Social impact investing makes student debut in Kingston

Commerce students form $70,000 fund 

KSVF looking to attract talent from diverse backgrounds at Queen’s. 
Credit: 
Journal File Photo

The Kingston Social Value Fund (KSVF) was founded by Queen’s students to make socially driven investments in Kingston. 

“The Kingston Social Value Fund is a student-led, place-based impact investment fund that raises local capital here in Kingston,” Keshiv Kaushal, Comm ’22 and KSVF co-founder, said in an interview with The Journal

“We invest in what’s referred to as SPOs [Social Purpose Organizations]—these are inclusive of for-profit social enterprises, nonprofit organizations, cooperatives, and early-stage social ventures.”

Kaushal said impact investments are made with the goal of social as well as financial returns. 

“It differs from philanthropy in the sense that there is an expectation of financial return. But it also differs from traditional financial investment in that there's an expectation of a positive social or environmental return,” he explained. 

Yash Lohchav, Comm ’24 and KSVF fund manager, said the fund screens potential client organizations based on their anticipated impact on the community. 

“Organizations that will have a financial return also tend to be projects that have a strong foundation. They're led by people who are very passionate and very knowledgeable,” Lohchav said. 

According to Lohchav, financial outcomes aren’t neglected by supporting social ventures, and vice versa. 

“We believe when you’re looking to make an impact, financial return comes hand in hand with that,” Lohchav said.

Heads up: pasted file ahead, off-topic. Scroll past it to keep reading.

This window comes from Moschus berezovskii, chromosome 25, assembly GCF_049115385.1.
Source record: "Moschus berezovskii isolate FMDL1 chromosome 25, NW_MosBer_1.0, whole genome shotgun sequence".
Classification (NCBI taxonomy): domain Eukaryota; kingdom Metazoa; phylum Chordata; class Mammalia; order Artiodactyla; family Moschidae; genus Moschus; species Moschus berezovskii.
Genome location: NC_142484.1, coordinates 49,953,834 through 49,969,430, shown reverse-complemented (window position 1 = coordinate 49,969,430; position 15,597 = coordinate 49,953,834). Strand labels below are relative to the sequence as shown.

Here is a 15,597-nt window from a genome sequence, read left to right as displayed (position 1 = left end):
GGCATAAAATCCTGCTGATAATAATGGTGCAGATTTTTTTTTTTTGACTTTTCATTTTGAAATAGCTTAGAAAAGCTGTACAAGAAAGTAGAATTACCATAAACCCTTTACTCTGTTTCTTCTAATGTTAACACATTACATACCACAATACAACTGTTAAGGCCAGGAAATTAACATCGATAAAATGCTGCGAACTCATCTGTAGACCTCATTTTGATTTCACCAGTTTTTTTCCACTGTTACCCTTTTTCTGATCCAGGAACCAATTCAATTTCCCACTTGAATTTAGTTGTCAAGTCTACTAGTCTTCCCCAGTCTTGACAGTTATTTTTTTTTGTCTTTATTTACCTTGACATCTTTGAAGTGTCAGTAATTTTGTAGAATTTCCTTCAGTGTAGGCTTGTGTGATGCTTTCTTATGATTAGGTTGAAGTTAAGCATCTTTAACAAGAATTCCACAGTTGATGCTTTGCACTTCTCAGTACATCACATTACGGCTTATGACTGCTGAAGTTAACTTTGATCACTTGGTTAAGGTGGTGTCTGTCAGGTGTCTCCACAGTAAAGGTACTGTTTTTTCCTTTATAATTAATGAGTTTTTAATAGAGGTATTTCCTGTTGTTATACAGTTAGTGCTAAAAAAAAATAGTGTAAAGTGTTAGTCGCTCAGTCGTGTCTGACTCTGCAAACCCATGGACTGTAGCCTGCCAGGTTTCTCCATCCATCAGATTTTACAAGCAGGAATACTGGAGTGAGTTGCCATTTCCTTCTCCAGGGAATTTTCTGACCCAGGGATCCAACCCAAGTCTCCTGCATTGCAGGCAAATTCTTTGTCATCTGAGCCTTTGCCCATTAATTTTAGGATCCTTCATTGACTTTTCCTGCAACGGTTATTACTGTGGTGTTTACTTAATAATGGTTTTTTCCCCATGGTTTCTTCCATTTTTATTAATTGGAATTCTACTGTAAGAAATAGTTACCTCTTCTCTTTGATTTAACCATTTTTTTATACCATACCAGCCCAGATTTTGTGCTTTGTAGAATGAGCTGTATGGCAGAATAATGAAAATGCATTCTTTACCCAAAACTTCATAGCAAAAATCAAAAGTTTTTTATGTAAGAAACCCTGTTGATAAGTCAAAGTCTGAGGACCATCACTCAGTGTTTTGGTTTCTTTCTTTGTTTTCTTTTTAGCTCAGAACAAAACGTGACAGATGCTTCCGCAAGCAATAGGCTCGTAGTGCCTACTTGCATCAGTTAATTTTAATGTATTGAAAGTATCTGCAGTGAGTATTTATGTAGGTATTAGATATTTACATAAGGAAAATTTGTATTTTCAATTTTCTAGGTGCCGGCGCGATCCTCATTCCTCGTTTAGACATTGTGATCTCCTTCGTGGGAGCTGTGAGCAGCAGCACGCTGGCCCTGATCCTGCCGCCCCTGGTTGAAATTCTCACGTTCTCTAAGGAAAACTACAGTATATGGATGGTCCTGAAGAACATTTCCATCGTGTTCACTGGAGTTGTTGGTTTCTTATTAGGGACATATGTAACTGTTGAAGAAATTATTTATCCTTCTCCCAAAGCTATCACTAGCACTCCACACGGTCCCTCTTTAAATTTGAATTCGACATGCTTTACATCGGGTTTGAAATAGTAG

According to Kaushal, impact investing isn’t a new idea and has roots in other parts of the country—KSVF being one of the first impact investing funds in Kingston.

“The first eight months was socializing the concept of impact investing with stakeholders in the community, but Kingston wrapped their arms around us and said, ‘We really see the power of this model,’” Kaushal said.

“There are tons of [social organizations] in Kingston, and they don't really qualify for bank financing that's affordable because their business model doesn't fit the typical mold. Those are the businesses we live and breathe to finance.”

KSVF has raised $70,000 for their first investing round, which will include onboarding United Way of Kingston as an investor.

“We've been greatly engaged with over 50 social enterprises in Kingston, built out an investment committee and a team of advisors, and really have become well known in Kingston's community—it has been an amazing journey,” Kaushal said. 

KSVF is also looking to get more Queen’s students involved.

“We encourage—regardless of faculty—for students to think about applying. We're running a coffee chat program where students can apply and get to speak to some of the people in the fund and learn more,” Lohchav said. 

According to Kaushal, KSVF has approached its hiring process alongside an Equity, Diversity, Inclusion, and Indigeneity consultant.

“We know that a lot of clubs and organizations that do what we do tend to recruit from a very homogenous pool. We don't believe that leads to the best decision making,” Kaushal said. 

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